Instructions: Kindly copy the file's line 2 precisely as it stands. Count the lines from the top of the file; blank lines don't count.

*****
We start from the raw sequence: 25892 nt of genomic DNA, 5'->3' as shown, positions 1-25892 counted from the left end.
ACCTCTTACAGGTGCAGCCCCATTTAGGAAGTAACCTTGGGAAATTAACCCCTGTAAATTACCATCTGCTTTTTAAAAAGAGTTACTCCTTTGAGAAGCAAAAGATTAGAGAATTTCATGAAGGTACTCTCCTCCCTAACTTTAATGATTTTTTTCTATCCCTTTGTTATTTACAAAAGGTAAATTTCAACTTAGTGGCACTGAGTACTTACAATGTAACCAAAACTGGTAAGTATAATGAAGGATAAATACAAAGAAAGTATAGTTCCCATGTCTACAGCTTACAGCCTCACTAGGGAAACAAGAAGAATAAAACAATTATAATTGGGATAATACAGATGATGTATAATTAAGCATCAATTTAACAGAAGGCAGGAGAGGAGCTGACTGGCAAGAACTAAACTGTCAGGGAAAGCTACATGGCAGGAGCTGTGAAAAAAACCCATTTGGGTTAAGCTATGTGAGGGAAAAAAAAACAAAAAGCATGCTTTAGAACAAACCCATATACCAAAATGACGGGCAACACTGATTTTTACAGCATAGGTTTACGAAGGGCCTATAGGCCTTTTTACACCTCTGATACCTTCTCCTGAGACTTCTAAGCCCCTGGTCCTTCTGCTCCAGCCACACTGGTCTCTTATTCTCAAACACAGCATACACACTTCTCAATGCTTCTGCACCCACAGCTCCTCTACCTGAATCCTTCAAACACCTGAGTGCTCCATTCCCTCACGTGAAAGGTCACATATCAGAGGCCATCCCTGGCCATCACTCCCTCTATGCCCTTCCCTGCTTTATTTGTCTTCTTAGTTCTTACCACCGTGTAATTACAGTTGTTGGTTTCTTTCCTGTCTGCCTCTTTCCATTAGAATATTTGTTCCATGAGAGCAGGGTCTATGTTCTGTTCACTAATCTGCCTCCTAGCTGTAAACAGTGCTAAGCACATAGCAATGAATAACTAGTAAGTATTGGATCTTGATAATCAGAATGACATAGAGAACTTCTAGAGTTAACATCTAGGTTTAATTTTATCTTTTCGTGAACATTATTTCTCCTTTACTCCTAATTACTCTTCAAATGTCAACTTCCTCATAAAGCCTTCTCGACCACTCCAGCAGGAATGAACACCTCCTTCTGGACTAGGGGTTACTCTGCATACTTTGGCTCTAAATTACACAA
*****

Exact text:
ACCTCTTACAGGTGCAGCCCCATTTAGGAAGTAACCTTGGGAAATTAACCCCTGTAAATTACCATCTGCTTTTTAAAAAGAGTTACTCCTTTGAGAAGCAAAAGATTAGAGAATTTCATGAAGGTACTCTCCTCCCTAACTTTAATGATTTTTTTCTATCCCTTTGTTATTTACAAAAGGTAAATTTCAACTTAGTGGCACTGAGTACTTACAATGTAACCAAAACTGGTAAGTATAATGAAGGATAAATACAAAGAAAGTATAGTTCCCATGTCTACAGCTTACAGCCTCACTAGGGAAACAAGAAGAATAAAACAATTATAATTGGGATAATACAGATGATGTATAATTAAGCATCAATTTAACAGAAGGCAGGAGAGGAGCTGACTGGCAAGAACTAAACTGTCAGGGAAAGCTACATGGCAGGAGCTGTGAAAAAAACCCATTTGGGTTAAGCTATGTGAGGGAAAAAAAAACAAAAAGCATGCTTTAGAACAAACCCATATACCAAAATGACGGGCAACACTGATTTTTACAGCATAGGTTTACGAAGGGCCTATAGGCCTTTTTACACCTCTGATACCTTCTCCTGAGACTTCTAAGCCCCTGGTCCTTCTGCTCCAGCCACACTGGTCTCTTATTCTCAAACACAGCATACACACTTCTCAATGCTTCTGCACCCACAGCTCCTCTACCTGAATCCTTCAAACACCTGAGTGCTCCATTCCCTCACGTGAAAGGTCACATATCAGAGGCCATCCCTGGCCATCACTCCCTCTATGCCCTTCCCTGCTTTATTTGTCTTCTTAGTTCTTACCACCGTGTAATTACAGTTGTTGGTTTCTTTCCTGTCTGCCTCTTTCCATTAGAATATTTGTTCCATGAGAGCAGGGTCTATGTTCTGTTCACTAATCTGCCTCCTAGCTGTAAACAGTGCTAAGCACATAGCAATGAATAACTAGTAAGTATTGGATCTTGATAATCAGAATGACATAGAGAACTTCTAGAGTTAACATCTAGGTTTAATTTTATCTTTTCGTGAACATTATTTCTCCTTTACTCCTAATTACTCTTCAAATGTCAACTTCCTCATAAAGCCTTCTCGACCACTCCAGCAGGAATGAACACCTCCTTCTGGACTAGGGGTTACTCTGCATACTTTGGCTCTAAATTACACAA